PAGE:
Undergrad/Postbacc Module 2

Last module, you learned about assorted helpful things about finding/consuming scientific literature, and the Triarchic Model. This module, you’re going to watch two videos, which are like ‘crash courses’ on psychological scientific research and about human neuroscience. Next, you’ll read a paper by Scott Lilienfeld about why some people view psychological research as unscientific. The takeaways I want you to have from this are 2-fold. First, as you’re reading, you may discover that you’ve been led to believe some of these misconceptions about psychological science. If so, that’s okay! We all have different backgrounds and levels of knowledge about psychology, and we’re all wrong sometimes. Secondly, I want you to be aware of some of the pitfalls of psychological scientific research. There are numerous bad practices psychologists engage in that can hurt the quality of their work, and we want you to be aware of those from the start of your research career so that you can avoid them.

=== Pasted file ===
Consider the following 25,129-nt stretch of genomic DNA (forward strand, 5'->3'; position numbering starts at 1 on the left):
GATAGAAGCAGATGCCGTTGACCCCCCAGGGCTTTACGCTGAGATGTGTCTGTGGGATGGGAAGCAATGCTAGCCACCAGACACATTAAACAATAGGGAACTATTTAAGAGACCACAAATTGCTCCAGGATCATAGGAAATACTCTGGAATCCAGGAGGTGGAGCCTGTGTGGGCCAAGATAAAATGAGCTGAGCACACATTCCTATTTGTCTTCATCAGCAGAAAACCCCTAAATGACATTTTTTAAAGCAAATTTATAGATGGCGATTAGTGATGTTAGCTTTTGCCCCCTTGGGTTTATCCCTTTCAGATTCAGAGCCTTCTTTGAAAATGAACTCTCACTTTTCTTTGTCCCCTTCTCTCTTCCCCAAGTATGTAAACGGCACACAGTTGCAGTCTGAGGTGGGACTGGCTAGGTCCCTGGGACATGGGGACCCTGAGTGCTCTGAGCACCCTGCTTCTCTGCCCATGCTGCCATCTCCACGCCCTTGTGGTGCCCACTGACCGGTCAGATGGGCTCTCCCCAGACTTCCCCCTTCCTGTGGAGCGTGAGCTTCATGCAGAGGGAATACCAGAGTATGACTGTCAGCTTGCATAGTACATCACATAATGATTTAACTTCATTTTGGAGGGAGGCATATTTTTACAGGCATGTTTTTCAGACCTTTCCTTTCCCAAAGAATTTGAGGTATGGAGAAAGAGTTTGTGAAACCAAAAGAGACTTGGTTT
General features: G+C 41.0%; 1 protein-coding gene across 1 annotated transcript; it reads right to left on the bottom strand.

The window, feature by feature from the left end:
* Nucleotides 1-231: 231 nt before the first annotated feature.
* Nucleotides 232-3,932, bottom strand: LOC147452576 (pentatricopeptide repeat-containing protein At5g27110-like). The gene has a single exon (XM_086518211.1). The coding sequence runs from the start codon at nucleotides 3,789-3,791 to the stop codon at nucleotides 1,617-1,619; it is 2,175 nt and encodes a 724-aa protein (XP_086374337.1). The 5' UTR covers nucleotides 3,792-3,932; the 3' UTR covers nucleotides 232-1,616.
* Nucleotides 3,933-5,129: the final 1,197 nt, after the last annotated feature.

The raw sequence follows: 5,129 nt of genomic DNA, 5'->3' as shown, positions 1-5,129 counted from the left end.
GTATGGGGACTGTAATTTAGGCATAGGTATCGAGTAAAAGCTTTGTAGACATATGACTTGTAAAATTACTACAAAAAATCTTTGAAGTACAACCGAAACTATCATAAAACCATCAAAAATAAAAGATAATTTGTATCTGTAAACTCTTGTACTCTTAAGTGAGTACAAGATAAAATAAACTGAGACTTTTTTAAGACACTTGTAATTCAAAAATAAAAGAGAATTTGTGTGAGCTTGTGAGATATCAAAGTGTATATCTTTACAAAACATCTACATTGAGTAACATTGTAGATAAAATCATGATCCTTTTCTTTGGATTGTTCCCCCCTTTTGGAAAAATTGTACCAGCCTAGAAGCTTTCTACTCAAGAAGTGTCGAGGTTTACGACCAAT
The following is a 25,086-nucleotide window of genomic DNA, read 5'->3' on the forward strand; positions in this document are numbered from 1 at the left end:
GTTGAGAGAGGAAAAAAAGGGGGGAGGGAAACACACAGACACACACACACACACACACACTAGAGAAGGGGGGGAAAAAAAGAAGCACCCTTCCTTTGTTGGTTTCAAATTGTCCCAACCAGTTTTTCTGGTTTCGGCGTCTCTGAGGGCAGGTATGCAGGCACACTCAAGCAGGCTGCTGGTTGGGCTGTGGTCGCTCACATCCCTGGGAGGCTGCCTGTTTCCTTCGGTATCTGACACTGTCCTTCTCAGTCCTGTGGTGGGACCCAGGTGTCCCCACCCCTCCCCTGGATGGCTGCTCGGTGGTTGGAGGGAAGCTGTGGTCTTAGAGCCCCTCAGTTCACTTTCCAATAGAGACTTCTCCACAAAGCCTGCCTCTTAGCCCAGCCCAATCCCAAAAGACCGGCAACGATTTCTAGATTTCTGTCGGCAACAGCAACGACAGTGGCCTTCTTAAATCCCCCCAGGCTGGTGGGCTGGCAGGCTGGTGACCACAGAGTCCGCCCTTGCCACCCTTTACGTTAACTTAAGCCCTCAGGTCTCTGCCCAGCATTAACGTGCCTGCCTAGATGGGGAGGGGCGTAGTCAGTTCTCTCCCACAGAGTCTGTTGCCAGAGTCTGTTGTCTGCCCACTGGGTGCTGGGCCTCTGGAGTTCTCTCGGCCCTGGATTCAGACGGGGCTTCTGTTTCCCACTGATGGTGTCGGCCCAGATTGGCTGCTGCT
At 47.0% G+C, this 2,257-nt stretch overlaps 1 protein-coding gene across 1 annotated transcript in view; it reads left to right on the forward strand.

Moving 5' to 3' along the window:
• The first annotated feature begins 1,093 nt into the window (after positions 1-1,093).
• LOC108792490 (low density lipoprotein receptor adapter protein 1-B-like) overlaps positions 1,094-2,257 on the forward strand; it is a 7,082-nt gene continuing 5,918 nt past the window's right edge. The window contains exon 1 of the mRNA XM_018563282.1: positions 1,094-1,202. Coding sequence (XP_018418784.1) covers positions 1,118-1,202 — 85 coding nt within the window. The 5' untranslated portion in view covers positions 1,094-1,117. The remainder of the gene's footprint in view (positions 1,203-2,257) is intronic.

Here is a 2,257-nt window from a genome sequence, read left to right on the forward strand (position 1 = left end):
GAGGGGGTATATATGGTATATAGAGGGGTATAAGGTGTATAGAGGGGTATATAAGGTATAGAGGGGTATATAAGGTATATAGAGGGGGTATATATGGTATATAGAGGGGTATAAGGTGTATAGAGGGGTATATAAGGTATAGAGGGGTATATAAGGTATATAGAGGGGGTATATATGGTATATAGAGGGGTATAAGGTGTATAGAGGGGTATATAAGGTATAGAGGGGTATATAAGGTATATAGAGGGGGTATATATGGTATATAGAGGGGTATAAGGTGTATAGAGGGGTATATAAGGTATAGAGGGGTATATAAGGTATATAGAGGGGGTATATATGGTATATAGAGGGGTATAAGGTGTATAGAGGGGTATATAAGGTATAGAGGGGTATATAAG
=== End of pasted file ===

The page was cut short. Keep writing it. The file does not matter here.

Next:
Next, we’re going to bring you up to speed on the two most common dimensions of psychopathology research - the internalizing and externalizing spectra. Bob Krueger published an enormously important paper in 1999 on the structure of common mental disorders. The main takeaway here is that psychopathology has an intelligible, replicable structure - psychological disorders are not totally distinct units, but rather, they commonly co-occur with one another in certain types of ways. One thing to notice is that while internalizing and externalizing disorders do not necessarily cohere together in a “structural model” (you’ll learn about this more in a future module about more advanced statistics), they still correlate with each other ~.5. This means that processes most implicated in one are not unrelated to the other. And this makes sense if you think about it - one type of psychological dysfunction is bound to be related to other types of psychological dysfunction too. Internalizing disorders are further defined by two subgroupings - “fear” and “distress” disorders. Externalizing disorders are a little different, and the last article for this module dives into the externalizing spectrum more. Don’t get bogged down in the statistics in the method and results sections of the articles; it’s okay to be a little confused with them at this point. But make sure to understand the importance of what the introduction and discussion say - psychological disorders co-occur in certain ways, and the reason for the co-occurrence is due to shared heritable liability factors that confers risk for psychopathology in distinct ways.